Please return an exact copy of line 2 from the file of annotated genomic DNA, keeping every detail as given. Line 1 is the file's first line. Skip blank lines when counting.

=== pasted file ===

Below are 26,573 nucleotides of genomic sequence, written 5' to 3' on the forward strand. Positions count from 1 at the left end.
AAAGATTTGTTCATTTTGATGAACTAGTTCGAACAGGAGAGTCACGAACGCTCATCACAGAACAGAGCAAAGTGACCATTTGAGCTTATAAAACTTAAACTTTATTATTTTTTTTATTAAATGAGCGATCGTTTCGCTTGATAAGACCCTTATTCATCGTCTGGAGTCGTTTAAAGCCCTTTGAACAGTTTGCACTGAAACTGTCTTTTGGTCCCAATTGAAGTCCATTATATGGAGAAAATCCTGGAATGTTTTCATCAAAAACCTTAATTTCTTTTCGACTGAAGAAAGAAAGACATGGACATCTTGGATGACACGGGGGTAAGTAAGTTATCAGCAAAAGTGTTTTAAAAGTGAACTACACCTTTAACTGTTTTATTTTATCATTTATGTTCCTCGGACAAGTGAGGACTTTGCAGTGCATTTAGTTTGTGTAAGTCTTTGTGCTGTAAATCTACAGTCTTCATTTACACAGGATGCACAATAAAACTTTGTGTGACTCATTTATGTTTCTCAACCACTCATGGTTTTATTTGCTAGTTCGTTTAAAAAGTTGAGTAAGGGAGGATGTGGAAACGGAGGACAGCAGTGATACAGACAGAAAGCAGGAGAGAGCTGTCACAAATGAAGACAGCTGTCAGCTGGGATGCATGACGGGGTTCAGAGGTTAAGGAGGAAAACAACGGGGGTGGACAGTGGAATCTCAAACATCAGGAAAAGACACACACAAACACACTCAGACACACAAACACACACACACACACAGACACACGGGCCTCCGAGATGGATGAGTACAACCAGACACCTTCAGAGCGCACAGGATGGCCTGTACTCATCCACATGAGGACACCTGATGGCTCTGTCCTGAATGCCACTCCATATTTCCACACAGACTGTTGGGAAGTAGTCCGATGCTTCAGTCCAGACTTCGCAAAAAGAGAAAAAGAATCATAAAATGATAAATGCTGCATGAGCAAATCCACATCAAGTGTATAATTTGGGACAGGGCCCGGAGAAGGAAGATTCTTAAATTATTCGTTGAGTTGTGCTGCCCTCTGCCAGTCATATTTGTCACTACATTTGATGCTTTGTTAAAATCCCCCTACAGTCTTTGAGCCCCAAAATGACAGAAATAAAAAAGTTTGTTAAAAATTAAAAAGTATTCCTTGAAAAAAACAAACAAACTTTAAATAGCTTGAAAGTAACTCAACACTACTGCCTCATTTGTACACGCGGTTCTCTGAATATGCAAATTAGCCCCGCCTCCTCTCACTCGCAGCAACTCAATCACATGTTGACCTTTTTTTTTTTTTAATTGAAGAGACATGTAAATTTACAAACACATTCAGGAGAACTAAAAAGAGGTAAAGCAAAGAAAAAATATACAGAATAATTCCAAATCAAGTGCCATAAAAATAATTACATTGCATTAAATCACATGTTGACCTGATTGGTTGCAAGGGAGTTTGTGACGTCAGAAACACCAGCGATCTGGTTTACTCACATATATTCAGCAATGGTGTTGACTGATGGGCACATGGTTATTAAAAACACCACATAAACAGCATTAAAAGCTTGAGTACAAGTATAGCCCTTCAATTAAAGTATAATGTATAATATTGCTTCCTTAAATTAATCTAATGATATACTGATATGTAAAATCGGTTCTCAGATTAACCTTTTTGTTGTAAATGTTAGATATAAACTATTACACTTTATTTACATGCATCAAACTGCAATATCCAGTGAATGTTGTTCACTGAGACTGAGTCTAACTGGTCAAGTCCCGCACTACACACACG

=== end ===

AAAGATTTGTTCATTTTGATGAACTAGTTCGAACAGGAGAGTCACGAACGCTCATCACAGAACAGAGCAAAGTGACCATTTGAGCTTATAAAACTTAAACTTTATTATTTTTTTTATTAAATGAGCGATCGTTTCGCTTGATAAGACCCTTATTCATCGTCTGGAGTCGTTTAAAGCCCTTTGAACAGTTTGCACTGAAACTGTCTTTTGGTCCCAATTGAAGTCCATTATATGGAGAAAATCCTGGAATGTTTTCATCAAAAACCTTAATTTCTTTTCGACTGAAGAAAGAAAGACATGGACATCTTGGATGACACGGGGGTAAGTAAGTTATCAGCAAAAGTGTTTTAAAAGTGAACTACACCTTTAACTGTTTTATTTTATCATTTATGTTCCTCGGACAAGTGAGGACTTTGCAGTGCATTTAGTTTGTGTAAGTCTTTGTGCTGTAAATCTACAGTCTTCATTTACACAGGATGCACAATAAAACTTTGTGTGACTCATTTATGTTTCTCAACCACTCATGGTTTTATTTGCTAGTTCGTTTAAAAAGTTGAGTAAGGGAGGATGTGGAAACGGAGGACAGCAGTGATACAGACAGAAAGCAGGAGAGAGCTGTCACAAATGAAGACAGCTGTCAGCTGGGATGCATGACGGGGTTCAGAGGTTAAGGAGGAAAACAACGGGGGTGGACAGTGGAATCTCAAACATCAGGAAAAGACACACACAAACACACTCAGACACACAAACACACACACACACACAGACACACGGGCCTCCGAGATGGATGAGTACAACCAGACACCTTCAGAGCGCACAGGATGGCCTGTACTCATCCACATGAGGACACCTGATGGCTCTGTCCTGAATGCCACTCCATATTTCCACACAGACTGTTGGGAAGTAGTCCGATGCTTCAGTCCAGACTTCGCAAAAAGAGAAAAAGAATCATAAAATGATAAATGCTGCATGAGCAAATCCACATCAAGTGTATAATTTGGGACAGGGCCCGGAGAAGGAAGATTCTTAAATTATTCGTTGAGTTGTGCTGCCCTCTGCCAGTCATATTTGTCACTACATTTGATGCTTTGTTAAAATCCCCCTACAGTCTTTGAGCCCCAAAATGACAGAAATAAAAAAGTTTGTTAAAAATTAAAAAGTATTCCTTGAAAAAAACAAACAAACTTTAAATAGCTTGAAAGTAACTCAACACTACTGCCTCATTTGTACACGCGGTTCTCTGAATATGCAAATTAGCCCCGCCTCCTCTCACTCGCAGCAACTCAATCACATGTTGACCTTTTTTTTTTTTTAATTGAAGAGACATGTAAATTTACAAACACATTCAGGAGAACTAAAAAGAGGTAAAGCAAAGAAAAAATATACAGAATAATTCCAAATCAAGTGCCATAAAAATAATTACATTGCATTAAATCACATGTTGACCTGATTGGTTGCAAGGGAGTTTGTGACGTCAGAAACACCAGCGATCTGGTTTACTCACATATATTCAGCAATGGTGTTGACTGATGGGCACATGGTTATTAAAAACACCACATAAACAGCATTAAAAGCTTGAGTACAAGTATAGCCCTTCAATTAAAGTATAATGTATAATATTGCTTCCTTAAATTAATCTAATGATATACTGATATGTAAAATCGGTTCTCAGATTAACCTTTTTGTTGTAAATGTTAGATATAAACTATTACACTTTATTTACATGCATCAAACTGCAATATCCAGTGAATGTTGTTCACTGAGACTGAGTCTAACTGGTCAAGTCCCGCACTACACACACG